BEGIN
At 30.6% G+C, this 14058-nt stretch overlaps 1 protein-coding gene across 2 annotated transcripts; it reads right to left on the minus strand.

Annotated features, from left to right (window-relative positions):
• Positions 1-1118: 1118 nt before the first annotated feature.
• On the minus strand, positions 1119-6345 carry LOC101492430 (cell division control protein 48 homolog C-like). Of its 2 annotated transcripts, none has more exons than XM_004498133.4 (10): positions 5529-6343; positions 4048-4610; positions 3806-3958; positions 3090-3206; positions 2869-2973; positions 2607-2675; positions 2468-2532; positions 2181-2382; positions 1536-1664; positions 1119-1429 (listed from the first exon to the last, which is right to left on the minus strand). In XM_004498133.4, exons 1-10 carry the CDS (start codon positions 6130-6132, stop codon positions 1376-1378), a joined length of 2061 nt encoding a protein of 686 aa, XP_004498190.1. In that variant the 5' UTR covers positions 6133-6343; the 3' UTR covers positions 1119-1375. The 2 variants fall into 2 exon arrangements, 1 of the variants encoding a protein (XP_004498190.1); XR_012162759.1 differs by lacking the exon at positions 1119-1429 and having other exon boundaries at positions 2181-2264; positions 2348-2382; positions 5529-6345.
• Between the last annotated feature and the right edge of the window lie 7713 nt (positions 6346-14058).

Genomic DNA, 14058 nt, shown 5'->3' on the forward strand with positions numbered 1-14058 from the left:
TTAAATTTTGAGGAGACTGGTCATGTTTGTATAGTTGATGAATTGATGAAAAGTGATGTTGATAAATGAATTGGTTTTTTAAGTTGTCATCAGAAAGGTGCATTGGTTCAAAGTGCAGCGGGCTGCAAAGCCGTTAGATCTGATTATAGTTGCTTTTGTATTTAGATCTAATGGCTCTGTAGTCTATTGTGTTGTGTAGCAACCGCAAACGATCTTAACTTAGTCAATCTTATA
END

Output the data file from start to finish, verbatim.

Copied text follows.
At 30.6% G+C, this 14058-nt stretch overlaps 1 protein-coding gene across 2 annotated transcripts; it reads right to left on the minus strand.

Annotated features, from left to right (window-relative positions):
• Positions 1-1118: 1118 nt before the first annotated feature.
• On the minus strand, positions 1119-6345 carry LOC101492430 (cell division control protein 48 homolog C-like). Of its 2 annotated transcripts, none has more exons than XM_004498133.4 (10): positions 5529-6343; positions 4048-4610; positions 3806-3958; positions 3090-3206; positions 2869-2973; positions 2607-2675; positions 2468-2532; positions 2181-2382; positions 1536-1664; positions 1119-1429 (listed from the first exon to the last, which is right to left on the minus strand). In XM_004498133.4, exons 1-10 carry the CDS (start codon positions 6130-6132, stop codon positions 1376-1378), a joined length of 2061 nt encoding a protein of 686 aa, XP_004498190.1. In that variant the 5' UTR covers positions 6133-6343; the 3' UTR covers positions 1119-1375. The 2 variants fall into 2 exon arrangements, 1 of the variants encoding a protein (XP_004498190.1); XR_012162759.1 differs by lacking the exon at positions 1119-1429 and having other exon boundaries at positions 2181-2264; positions 2348-2382; positions 5529-6345.
• Between the last annotated feature and the right edge of the window lie 7713 nt (positions 6346-14058).

Genomic DNA, 14058 nt, shown 5'->3' on the forward strand with positions numbered 1-14058 from the left:
TTAAATTTTGAGGAGACTGGTCATGTTTGTATAGTTGATGAATTGATGAAAAGTGATGTTGATAAATGAATTGGTTTTTTAAGTTGTCATCAGAAAGGTGCATTGGTTCAAAGTGCAGCGGGCTGCAAAGCCGTTAGATCTGATTATAGTTGCTTTTGTATTTAGATCTAATGGCTCTGTAGTCTATTGTGTTGTGTAGCAACCGCAAACGATCTTAACTTAGTCAATCTTATA